Why Inspections Are Key To Proper Tank Maintenance

If your septic system is fairly new and hasn't shown signs of malfunctioning, clogging, or wearing out yet, you might think everything is working as intended. If you haven't needed any sort of repair or gotten any indication that something might be going wrong, why would you arrange for an inspection?

However, annual inspections are key to consistent septic tank maintenance. There are other tasks that should be done regularly to maintain the tank and keep it in good shape, but you also want the maintenance person to inspect the system at least once a year to ensure there are no surprises in store for you.

Problems Don't Always Show up Early

If something is going to go wrong with the septic tank, it likely won't show up in its early stages in a way that you can identify. You won't realize something is wrong until the problem has gotten so bad that it's stopped part of the system from working as it should, which means you will find leaks, back-ups, and other problems suddenly appearing out of nowhere. At that point, the problem is likely big enough that solutions will cost you a lot more than an inspection would have. But if you have the maintenance crew checking out the tank every year, you've got a better chance of finding out about these problems when they're still in an early stage.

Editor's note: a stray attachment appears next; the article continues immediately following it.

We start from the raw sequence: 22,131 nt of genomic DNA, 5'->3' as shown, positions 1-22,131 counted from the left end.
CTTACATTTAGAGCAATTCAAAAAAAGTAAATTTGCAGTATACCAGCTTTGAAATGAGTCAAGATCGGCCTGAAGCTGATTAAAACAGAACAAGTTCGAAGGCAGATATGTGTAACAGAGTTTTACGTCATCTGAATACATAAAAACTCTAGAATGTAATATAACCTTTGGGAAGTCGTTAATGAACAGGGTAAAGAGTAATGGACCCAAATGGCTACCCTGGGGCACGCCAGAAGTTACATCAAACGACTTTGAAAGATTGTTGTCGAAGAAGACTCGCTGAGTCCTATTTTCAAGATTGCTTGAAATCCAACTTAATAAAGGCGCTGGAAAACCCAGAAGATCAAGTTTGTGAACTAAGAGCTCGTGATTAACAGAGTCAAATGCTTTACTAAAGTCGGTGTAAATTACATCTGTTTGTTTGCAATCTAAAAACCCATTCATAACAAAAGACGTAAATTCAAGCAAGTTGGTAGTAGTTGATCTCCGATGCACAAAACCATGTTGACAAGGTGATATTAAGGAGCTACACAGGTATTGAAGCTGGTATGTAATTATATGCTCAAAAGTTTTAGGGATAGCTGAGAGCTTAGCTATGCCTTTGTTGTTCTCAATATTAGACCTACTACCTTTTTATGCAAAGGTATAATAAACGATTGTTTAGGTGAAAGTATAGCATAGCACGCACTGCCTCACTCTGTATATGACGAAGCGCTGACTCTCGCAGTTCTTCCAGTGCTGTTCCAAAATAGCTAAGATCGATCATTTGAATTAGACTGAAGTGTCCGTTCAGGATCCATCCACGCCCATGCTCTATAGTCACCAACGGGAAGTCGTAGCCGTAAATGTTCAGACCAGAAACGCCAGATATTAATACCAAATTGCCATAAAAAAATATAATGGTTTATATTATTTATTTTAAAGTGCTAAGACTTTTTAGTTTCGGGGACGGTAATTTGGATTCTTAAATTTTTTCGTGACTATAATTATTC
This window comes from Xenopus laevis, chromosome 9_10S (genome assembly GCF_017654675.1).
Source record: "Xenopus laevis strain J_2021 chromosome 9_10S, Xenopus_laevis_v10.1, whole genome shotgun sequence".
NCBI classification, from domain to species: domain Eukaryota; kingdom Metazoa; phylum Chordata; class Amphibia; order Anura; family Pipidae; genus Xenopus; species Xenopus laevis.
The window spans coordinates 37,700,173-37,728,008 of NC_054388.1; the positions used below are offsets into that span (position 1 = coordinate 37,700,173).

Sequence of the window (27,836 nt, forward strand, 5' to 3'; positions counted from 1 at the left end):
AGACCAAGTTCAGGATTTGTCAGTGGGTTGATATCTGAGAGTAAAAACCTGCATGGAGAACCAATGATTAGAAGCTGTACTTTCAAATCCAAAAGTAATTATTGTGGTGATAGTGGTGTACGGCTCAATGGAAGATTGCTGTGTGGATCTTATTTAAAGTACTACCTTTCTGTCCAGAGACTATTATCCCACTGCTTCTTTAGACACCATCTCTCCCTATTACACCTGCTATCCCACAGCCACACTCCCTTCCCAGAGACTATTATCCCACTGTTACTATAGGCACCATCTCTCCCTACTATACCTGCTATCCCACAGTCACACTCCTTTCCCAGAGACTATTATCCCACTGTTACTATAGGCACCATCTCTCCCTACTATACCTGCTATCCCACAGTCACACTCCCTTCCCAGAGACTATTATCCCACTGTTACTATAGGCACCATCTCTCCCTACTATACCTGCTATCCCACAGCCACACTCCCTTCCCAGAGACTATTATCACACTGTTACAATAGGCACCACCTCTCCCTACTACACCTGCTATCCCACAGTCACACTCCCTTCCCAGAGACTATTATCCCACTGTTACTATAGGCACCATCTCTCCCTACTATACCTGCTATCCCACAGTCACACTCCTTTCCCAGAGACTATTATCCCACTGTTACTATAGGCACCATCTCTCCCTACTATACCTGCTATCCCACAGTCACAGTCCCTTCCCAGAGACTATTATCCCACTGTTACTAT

It's Easy to Put Things off When Nothing Seems Wrong

Don't become complacent when everything works well. The reason things work well is that they've been maintained well, and if you ignore maintenance and inspection needs, that influence will slowly wane as parts start to wear out. If all has seemed well, don't put off maintenance or inspections. You'll be taking away the things that prevent the tank from malfunctioning completely.

It May Uncover Other Problems

Something people don't realize about inspections is that, while they concentrate on one specific thing (in this case, the septic tank and system), the inspector can spot problems with related systems or locations. The inspector may see that the soil in the drainfield around the tank appears to be eroding away, or they may spot a leak from a plumbing pipe near your home. They could notice aggressive tree roots getting ominously close to the tank, too. This allows you to take action about those before they affect the septic system.

Contact your regular septic maintenance company and ask them to schedule an inspection. You can have this done during regular maintenance or at a different time of the year so that your septic system gets more attention.